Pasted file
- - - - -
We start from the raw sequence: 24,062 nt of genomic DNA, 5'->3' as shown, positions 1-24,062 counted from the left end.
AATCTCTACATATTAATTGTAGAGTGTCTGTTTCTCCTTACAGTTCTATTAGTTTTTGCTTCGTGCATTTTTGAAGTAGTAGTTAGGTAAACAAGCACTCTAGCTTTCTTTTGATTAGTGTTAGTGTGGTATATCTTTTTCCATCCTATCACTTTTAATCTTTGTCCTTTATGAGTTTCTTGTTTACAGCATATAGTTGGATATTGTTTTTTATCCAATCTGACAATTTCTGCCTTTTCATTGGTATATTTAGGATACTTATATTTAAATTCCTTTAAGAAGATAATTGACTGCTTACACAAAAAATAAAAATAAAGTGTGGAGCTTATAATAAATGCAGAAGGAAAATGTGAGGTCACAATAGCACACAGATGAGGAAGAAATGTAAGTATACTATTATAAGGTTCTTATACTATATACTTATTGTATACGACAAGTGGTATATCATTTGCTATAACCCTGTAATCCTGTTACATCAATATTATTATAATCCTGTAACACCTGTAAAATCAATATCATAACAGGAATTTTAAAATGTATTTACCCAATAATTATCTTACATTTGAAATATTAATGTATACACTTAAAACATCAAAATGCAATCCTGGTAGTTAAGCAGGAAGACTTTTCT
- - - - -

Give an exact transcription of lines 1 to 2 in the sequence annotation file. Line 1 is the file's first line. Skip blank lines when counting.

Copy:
We start from the raw sequence: 24,062 nt of genomic DNA, 5'->3' as shown, positions 1-24,062 counted from the left end.
AATCTCTACATATTAATTGTAGAGTGTCTGTTTCTCCTTACAGTTCTATTAGTTTTTGCTTCGTGCATTTTTGAAGTAGTAGTTAGGTAAACAAGCACTCTAGCTTTCTTTTGATTAGTGTTAGTGTGGTATATCTTTTTCCATCCTATCACTTTTAATCTTTGTCCTTTATGAGTTTCTTGTTTACAGCATATAGTTGGATATTGTTTTTTATCCAATCTGACAATTTCTGCCTTTTCATTGGTATATTTAGGATACTTATATTTAAATTCCTTTAAGAAGATAATTGACTGCTTACACAAAAAATAAAAATAAAGTGTGGAGCTTATAATAAATGCAGAAGGAAAATGTGAGGTCACAATAGCACACAGATGAGGAAGAAATGTAAGTATACTATTATAAGGTTCTTATACTATATACTTATTGTATACGACAAGTGGTATATCATTTGCTATAACCCTGTAATCCTGTTACATCAATATTATTATAATCCTGTAACACCTGTAAAATCAATATCATAACAGGAATTTTAAAATGTATTTACCCAATAATTATCTTACATTTGAAATATTAATGTATACACTTAAAACATCAAAATGCAATCCTGGTAGTTAAGCAGGAAGACTTTTCT